School of Life and Health Sciences Aston University Aston TriangleBirmingham B4 7ETUK
Cell & Tissue Biomedical Research
Aston Research Centre for Healthy Ageing (ARCHA)
I joined the School of Life & Health Sciences as a Lecturer in 2008. Prior to coming to Aston, I was a post-doctoral fellow in the laboratory of Prof. John K. Heath at the University of Oxford and later at the University of Birmingham. My work focused on cytokines. In particular, I worked on the characterisation of Leukemia Inhibitory Factor Receptor (LIF-R) antagonists.
Before studying cytokines, I studied ion channels in the nervous system. I earned my PhD in the laboratory of Prof. Darwin K. Berg within the neurobiology group of the Biology Department at the University of California at San Diego. My thesis addressed the subunit composition of neuronal nicotinic receptors.
Summer student, Rocky Mountain Biological Laboratory, Colorado, USA, 1983
B.S., Biology (top 5%) Stanford University, Standford, California, USA.
PhD., Neurobiology Department of Biology, University of California at San Diego, La Jolla, California, USA, 1992
Professional Certificate in Teaching and Learning Aston University Birmingham, United Kingdom - Accreditation as a Teacher in Higher Education awarded by Staff and Educational Development Association (SEDA), 2000
As of October 2012, I am Programme Director for the BSc programmes in Biology and Biomedical Science and the MBiol. I primarily teach on the Biomedical Sciences and Biology Programmes. In the first year of the undergraduate programmes, I teach Cell Biology and Developmental Biology. In the second year, I teach Endocrinology (signal transduction), Molecular Pathology, and Molecular Genetics (including Bioinformatics). In the final year, I teach options in Cell Biology (including cell culture) and supervise final year projects. I also contribute to the MSc in Biomedical Sciences.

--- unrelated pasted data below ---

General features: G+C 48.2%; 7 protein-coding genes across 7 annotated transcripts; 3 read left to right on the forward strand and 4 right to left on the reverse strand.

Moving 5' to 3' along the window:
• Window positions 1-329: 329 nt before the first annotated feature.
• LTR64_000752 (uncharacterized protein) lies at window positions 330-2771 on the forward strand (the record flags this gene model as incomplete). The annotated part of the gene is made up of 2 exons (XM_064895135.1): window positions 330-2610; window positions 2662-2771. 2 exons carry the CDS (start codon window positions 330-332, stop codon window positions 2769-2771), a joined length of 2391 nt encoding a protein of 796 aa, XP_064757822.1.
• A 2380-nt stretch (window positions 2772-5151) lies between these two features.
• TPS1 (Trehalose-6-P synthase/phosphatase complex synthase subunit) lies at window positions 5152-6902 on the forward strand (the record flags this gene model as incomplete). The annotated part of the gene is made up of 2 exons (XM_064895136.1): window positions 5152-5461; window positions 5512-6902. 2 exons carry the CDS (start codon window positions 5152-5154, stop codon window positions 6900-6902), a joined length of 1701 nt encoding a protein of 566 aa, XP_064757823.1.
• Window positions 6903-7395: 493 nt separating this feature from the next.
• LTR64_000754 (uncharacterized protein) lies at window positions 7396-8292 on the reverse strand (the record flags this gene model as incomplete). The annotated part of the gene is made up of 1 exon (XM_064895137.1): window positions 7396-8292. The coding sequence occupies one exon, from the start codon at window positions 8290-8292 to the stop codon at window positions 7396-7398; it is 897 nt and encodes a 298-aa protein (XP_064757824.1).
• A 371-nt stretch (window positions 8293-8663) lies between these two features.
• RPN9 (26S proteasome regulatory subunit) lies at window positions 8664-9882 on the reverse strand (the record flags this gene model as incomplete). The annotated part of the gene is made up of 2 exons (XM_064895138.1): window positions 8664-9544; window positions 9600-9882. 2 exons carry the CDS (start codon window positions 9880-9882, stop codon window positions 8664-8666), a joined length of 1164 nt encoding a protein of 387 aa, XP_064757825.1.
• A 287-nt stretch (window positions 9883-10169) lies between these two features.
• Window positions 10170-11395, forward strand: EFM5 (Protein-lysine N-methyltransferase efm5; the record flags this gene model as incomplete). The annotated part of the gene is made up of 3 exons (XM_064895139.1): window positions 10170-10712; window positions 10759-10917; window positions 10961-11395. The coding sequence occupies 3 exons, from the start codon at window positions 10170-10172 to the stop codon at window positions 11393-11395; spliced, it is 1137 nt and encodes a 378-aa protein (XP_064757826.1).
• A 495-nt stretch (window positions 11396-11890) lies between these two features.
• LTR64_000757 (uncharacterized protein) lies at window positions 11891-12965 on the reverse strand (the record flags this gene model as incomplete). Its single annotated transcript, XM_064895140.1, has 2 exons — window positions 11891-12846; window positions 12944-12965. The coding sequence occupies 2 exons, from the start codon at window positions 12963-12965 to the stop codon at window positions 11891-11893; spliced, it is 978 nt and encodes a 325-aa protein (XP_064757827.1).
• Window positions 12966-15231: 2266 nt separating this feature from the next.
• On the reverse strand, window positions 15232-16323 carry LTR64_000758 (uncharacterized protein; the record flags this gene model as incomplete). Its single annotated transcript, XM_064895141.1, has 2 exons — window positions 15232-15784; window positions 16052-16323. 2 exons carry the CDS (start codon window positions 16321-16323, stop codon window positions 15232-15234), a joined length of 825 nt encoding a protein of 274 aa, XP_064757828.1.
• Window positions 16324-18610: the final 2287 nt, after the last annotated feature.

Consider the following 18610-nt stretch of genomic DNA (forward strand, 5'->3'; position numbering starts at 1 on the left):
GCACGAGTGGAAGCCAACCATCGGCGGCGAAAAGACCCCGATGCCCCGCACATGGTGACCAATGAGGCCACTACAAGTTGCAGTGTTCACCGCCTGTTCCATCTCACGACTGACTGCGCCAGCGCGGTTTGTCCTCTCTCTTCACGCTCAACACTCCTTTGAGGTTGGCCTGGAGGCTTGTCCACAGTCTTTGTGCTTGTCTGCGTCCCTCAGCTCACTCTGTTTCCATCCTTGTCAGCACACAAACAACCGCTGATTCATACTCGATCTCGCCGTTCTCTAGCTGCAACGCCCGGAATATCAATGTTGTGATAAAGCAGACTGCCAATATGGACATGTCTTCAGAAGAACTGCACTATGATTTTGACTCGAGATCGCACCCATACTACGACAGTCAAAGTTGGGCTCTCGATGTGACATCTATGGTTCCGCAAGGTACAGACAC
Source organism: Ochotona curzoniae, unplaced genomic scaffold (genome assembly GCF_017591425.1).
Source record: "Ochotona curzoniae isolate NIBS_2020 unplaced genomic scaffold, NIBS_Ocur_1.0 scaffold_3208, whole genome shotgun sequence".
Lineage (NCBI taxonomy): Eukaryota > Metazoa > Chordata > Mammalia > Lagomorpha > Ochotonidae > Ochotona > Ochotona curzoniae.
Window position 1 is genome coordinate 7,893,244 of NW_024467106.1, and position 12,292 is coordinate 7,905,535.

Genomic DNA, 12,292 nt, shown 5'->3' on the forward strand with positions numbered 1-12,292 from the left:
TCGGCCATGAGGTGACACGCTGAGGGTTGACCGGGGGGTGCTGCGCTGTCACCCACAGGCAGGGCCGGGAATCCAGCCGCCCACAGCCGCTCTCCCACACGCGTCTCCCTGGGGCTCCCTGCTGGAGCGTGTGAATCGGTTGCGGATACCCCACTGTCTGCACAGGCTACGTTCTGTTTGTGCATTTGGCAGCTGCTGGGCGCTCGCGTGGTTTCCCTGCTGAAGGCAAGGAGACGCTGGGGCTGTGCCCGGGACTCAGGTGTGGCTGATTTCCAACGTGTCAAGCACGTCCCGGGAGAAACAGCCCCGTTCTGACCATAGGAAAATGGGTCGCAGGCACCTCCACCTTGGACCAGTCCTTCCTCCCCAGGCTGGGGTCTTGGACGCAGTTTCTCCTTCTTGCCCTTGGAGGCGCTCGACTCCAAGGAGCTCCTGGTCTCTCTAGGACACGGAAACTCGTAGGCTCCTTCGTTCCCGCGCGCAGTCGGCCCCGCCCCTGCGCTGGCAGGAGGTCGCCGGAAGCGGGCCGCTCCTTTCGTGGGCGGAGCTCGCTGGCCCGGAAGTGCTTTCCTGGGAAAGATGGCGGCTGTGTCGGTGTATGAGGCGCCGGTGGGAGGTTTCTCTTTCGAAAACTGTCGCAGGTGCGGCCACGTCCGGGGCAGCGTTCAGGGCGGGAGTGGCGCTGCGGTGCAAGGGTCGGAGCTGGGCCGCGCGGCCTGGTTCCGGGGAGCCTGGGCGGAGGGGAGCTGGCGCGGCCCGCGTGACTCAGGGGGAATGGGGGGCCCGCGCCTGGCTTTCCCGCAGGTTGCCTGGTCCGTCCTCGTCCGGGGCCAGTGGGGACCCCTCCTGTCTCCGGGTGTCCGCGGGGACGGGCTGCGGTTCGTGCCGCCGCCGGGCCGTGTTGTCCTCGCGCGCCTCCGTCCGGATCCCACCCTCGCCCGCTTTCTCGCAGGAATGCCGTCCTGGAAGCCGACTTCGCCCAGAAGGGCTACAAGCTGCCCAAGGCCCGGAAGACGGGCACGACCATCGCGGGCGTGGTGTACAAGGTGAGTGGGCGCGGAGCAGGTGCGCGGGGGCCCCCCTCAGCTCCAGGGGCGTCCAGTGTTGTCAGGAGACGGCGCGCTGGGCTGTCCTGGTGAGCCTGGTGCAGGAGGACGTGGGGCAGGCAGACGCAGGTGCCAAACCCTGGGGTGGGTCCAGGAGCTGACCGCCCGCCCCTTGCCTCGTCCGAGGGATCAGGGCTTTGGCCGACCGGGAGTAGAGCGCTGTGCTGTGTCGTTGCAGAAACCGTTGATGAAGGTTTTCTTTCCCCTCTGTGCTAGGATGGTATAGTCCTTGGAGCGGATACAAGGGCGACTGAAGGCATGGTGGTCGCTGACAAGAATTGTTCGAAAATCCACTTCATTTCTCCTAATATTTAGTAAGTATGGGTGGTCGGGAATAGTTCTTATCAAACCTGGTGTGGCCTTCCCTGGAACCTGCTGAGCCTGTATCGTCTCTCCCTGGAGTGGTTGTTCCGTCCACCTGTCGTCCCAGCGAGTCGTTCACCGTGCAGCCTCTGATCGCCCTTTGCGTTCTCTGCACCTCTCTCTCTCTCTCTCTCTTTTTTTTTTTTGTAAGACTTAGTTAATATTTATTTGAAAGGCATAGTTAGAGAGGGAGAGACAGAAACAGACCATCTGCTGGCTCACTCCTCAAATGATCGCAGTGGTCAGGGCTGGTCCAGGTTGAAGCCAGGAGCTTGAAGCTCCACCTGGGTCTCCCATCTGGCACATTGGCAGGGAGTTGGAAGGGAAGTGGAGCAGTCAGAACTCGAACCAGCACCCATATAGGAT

My main interest is in cytokines and other mediators of inflammation. I collaborate with Prof Peter Lambert and others on the host response to bacteria infection and the therapeutic potential of tetracyclines to reduce inflammation.
Technology Strategy Board (£372,718) “Project SABRINA (Sepsis Alert Biomarkers Resolved In a Novel Assay)”, 2012. Joint project with Mologics Inc, Ig Innovations Inc, Queen Elisabeth Hospital, and Prof. Lambert and Dr. Worthington
Alzheimer’s Research Trust (£25,261) “Versatile Stem Cell Model of Alzheimer’s disease”, (2009) Pilot grant in collaboration with Prof. M. Coleman, Dr. Hill, Dr. Parri, and Dr. Devitt
Wyeth (£30,000) "Molecular characterisation of the anti-inflammatory activity of tigecycline compared to other tetracyclines", 2008. Joint project with Prof. Lambert and Prof. Griffiths.
Mr. Christopher Dunston, 'Anti-inflammatory effects of tetracyclines: a proteomic approach' (2008).
International Cytokine Society
British Society for Cell Biology
Dr Ann Vernallis / Aston University / last updated August 2012